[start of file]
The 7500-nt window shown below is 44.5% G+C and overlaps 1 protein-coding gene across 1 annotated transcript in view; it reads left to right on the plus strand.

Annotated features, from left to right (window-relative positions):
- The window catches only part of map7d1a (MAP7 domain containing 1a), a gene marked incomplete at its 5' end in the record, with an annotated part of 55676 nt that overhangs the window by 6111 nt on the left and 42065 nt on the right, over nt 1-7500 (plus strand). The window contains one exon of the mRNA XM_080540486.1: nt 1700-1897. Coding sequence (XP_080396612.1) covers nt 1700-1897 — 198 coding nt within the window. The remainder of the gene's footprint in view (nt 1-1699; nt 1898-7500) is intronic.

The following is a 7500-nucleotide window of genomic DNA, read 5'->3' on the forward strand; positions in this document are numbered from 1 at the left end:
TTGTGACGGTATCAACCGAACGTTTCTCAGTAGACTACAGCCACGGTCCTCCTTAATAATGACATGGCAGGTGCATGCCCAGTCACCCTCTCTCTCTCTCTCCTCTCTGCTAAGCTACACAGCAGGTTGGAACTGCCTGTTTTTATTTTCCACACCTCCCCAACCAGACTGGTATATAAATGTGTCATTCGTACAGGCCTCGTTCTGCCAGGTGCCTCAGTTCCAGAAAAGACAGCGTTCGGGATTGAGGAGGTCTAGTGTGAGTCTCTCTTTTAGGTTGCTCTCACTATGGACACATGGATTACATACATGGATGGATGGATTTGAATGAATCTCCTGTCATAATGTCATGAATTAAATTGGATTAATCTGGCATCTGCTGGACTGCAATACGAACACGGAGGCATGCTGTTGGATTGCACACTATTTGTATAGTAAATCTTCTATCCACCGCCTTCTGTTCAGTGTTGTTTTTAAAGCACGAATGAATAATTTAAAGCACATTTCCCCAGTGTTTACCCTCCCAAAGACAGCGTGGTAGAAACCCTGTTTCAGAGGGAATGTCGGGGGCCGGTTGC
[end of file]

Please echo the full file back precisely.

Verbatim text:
The 7500-nt window shown below is 44.5% G+C and overlaps 1 protein-coding gene across 1 annotated transcript in view; it reads left to right on the plus strand.

Annotated features, from left to right (window-relative positions):
- The window catches only part of map7d1a (MAP7 domain containing 1a), a gene marked incomplete at its 5' end in the record, with an annotated part of 55676 nt that overhangs the window by 6111 nt on the left and 42065 nt on the right, over nt 1-7500 (plus strand). The window contains one exon of the mRNA XM_080540486.1: nt 1700-1897. Coding sequence (XP_080396612.1) covers nt 1700-1897 — 198 coding nt within the window. The remainder of the gene's footprint in view (nt 1-1699; nt 1898-7500) is intronic.

The following is a 7500-nucleotide window of genomic DNA, read 5'->3' on the forward strand; positions in this document are numbered from 1 at the left end:
TTGTGACGGTATCAACCGAACGTTTCTCAGTAGACTACAGCCACGGTCCTCCTTAATAATGACATGGCAGGTGCATGCCCAGTCACCCTCTCTCTCTCTCTCCTCTCTGCTAAGCTACACAGCAGGTTGGAACTGCCTGTTTTTATTTTCCACACCTCCCCAACCAGACTGGTATATAAATGTGTCATTCGTACAGGCCTCGTTCTGCCAGGTGCCTCAGTTCCAGAAAAGACAGCGTTCGGGATTGAGGAGGTCTAGTGTGAGTCTCTCTTTTAGGTTGCTCTCACTATGGACACATGGATTACATACATGGATGGATGGATTTGAATGAATCTCCTGTCATAATGTCATGAATTAAATTGGATTAATCTGGCATCTGCTGGACTGCAATACGAACACGGAGGCATGCTGTTGGATTGCACACTATTTGTATAGTAAATCTTCTATCCACCGCCTTCTGTTCAGTGTTGTTTTTAAAGCACGAATGAATAATTTAAAGCACATTTCCCCAGTGTTTACCCTCCCAAAGACAGCGTGGTAGAAACCCTGTTTCAGAGGGAATGTCGGGGGCCGGTTGC